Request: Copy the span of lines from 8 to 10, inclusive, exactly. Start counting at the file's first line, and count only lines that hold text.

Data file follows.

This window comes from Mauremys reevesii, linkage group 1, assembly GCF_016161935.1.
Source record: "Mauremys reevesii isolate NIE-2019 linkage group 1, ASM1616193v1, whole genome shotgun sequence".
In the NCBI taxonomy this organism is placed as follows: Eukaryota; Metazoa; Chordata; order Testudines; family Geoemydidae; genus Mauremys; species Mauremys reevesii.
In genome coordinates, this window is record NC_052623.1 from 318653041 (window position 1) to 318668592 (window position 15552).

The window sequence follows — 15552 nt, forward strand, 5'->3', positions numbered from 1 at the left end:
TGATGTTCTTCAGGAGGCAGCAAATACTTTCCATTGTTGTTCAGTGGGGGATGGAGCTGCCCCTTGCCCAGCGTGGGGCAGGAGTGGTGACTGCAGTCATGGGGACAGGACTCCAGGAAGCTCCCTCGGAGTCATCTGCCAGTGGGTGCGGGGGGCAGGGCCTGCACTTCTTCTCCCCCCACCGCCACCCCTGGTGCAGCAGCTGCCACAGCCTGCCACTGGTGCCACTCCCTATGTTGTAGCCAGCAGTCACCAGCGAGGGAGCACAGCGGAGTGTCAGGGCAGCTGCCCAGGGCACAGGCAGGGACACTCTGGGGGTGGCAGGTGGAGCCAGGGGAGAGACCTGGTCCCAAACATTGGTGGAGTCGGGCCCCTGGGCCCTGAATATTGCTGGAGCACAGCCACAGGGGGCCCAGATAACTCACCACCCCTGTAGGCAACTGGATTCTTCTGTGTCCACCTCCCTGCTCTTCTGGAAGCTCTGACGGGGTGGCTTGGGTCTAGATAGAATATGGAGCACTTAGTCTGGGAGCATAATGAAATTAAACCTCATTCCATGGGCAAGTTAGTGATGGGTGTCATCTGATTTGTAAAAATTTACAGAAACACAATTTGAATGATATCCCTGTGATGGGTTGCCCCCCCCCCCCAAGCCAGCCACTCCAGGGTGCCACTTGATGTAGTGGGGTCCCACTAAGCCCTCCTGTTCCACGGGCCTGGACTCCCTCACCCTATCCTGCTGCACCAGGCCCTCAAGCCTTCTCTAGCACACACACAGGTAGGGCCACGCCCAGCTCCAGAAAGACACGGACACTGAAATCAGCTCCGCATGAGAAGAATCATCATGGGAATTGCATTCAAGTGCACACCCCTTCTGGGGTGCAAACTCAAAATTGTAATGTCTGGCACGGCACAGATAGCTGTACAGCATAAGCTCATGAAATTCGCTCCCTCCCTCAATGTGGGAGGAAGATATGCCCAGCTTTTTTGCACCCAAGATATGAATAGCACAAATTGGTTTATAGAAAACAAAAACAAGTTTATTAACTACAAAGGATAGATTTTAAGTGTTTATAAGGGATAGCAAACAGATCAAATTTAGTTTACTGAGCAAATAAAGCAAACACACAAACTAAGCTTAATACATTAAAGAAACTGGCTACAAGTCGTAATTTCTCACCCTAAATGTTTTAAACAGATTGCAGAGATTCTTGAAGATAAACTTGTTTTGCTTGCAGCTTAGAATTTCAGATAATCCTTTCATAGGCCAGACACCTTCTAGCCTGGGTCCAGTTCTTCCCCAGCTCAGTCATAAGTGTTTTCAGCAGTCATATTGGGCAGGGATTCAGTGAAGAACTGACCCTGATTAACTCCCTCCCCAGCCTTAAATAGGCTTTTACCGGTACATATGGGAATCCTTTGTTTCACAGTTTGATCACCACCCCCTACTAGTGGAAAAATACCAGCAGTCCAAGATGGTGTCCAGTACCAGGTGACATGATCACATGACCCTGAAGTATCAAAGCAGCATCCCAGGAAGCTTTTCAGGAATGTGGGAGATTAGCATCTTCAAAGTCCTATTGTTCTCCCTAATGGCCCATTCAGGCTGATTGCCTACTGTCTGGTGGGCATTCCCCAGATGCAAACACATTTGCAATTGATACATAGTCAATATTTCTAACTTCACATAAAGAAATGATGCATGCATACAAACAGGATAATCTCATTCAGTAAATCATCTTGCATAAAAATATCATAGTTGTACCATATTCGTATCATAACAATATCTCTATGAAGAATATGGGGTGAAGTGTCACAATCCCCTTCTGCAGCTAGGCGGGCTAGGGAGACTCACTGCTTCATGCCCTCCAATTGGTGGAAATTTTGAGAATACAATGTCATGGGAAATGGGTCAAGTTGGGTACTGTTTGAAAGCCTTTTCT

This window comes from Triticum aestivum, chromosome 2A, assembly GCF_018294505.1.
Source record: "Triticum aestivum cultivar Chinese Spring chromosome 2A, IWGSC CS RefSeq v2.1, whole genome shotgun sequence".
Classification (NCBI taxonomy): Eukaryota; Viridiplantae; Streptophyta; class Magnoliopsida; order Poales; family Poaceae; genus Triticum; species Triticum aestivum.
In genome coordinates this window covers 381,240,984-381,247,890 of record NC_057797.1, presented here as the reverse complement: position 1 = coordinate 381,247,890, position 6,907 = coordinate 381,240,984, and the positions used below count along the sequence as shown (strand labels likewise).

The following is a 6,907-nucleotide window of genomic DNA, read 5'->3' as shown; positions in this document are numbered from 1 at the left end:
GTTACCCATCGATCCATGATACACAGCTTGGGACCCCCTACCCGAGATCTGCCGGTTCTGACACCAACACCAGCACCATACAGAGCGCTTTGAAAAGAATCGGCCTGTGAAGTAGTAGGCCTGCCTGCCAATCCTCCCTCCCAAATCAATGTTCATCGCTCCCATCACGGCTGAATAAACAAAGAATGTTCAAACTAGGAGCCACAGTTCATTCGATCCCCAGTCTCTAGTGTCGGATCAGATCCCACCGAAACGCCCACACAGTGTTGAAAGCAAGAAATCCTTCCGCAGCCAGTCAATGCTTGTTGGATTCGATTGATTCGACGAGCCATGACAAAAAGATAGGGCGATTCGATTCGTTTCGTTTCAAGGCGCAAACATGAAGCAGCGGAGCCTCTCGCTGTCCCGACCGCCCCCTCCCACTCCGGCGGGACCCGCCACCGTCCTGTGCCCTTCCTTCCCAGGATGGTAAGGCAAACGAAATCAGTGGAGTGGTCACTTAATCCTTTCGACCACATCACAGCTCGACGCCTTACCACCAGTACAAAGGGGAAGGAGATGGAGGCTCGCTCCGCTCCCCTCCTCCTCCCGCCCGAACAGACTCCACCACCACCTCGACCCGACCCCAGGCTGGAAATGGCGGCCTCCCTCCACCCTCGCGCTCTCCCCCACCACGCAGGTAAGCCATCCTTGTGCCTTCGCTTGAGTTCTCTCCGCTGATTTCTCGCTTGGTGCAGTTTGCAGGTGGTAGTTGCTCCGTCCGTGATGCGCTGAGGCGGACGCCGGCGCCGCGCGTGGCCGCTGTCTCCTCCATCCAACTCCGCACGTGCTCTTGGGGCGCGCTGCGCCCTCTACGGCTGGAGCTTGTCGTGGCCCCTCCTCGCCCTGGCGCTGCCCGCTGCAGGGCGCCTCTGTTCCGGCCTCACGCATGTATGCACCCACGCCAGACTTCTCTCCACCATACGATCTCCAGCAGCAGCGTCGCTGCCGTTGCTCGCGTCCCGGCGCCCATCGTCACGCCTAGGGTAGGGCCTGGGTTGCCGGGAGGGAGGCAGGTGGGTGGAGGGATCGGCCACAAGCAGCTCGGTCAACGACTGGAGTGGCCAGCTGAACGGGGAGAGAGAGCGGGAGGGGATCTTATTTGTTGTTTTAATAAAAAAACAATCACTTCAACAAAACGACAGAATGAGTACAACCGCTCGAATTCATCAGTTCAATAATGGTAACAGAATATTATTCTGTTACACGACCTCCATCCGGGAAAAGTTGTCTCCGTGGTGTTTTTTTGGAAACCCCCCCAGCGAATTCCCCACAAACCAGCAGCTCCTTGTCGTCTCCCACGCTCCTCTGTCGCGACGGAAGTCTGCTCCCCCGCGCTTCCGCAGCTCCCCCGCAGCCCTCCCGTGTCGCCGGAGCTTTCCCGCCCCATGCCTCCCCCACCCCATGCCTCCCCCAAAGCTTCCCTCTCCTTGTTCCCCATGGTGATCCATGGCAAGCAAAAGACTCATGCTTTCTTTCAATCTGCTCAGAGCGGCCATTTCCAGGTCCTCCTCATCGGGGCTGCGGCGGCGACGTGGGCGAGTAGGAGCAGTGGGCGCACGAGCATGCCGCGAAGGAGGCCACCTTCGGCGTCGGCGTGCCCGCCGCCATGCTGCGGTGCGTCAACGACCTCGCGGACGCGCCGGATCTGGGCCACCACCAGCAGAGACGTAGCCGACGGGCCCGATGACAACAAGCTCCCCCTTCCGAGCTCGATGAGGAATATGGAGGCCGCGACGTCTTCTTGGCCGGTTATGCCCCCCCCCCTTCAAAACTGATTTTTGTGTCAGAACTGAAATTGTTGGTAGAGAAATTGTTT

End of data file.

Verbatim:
Source record: "Triticum aestivum cultivar Chinese Spring chromosome 2A, IWGSC CS RefSeq v2.1, whole genome shotgun sequence".
Classification (NCBI taxonomy): Eukaryota; Viridiplantae; Streptophyta; class Magnoliopsida; order Poales; family Poaceae; genus Triticum; species Triticum aestivum.
In genome coordinates this window covers 381,240,984-381,247,890 of record NC_057797.1, presented here as the reverse complement: position 1 = coordinate 381,247,890, position 6,907 = coordinate 381,240,984, and the positions used below count along the sequence as shown (strand labels likewise).